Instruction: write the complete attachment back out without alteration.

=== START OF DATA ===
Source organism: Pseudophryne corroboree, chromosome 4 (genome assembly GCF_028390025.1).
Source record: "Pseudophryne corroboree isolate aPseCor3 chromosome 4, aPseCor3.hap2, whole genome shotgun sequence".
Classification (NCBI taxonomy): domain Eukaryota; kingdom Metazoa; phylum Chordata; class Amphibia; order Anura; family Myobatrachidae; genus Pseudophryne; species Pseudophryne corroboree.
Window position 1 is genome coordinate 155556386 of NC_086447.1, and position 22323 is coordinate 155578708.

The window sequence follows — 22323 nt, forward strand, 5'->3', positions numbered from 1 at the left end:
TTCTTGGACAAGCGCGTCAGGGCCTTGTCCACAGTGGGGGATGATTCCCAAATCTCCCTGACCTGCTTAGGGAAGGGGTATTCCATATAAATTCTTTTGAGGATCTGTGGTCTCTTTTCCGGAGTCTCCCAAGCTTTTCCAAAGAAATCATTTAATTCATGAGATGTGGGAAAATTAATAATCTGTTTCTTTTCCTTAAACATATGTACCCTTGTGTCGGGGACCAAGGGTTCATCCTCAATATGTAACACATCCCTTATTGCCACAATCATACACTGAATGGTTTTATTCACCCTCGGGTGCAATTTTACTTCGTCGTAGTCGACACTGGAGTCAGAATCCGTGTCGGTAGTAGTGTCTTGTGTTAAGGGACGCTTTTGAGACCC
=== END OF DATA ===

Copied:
Source organism: Pseudophryne corroboree, chromosome 4 (genome assembly GCF_028390025.1).
Source record: "Pseudophryne corroboree isolate aPseCor3 chromosome 4, aPseCor3.hap2, whole genome shotgun sequence".
Classification (NCBI taxonomy): domain Eukaryota; kingdom Metazoa; phylum Chordata; class Amphibia; order Anura; family Myobatrachidae; genus Pseudophryne; species Pseudophryne corroboree.
Window position 1 is genome coordinate 155556386 of NC_086447.1, and position 22323 is coordinate 155578708.

The window sequence follows — 22323 nt, forward strand, 5'->3', positions numbered from 1 at the left end:
TTCTTGGACAAGCGCGTCAGGGCCTTGTCCACAGTGGGGGATGATTCCCAAATCTCCCTGACCTGCTTAGGGAAGGGGTATTCCATATAAATTCTTTTGAGGATCTGTGGTCTCTTTTCCGGAGTCTCCCAAGCTTTTCCAAAGAAATCATTTAATTCATGAGATGTGGGAAAATTAATAATCTGTTTCTTTTCCTTAAACATATGTACCCTTGTGTCGGGGACCAAGGGTTCATCCTCAATATGTAACACATCCCTTATTGCCACAATCATACACTGAATGGTTTTATTCACCCTCGGGTGCAATTTTACTTCGTCGTAGTCGACACTGGAGTCAGAATCCGTGTCGGTAGTAGTGTCTTGTGTTAAGGGACGCTTTTGAGACCC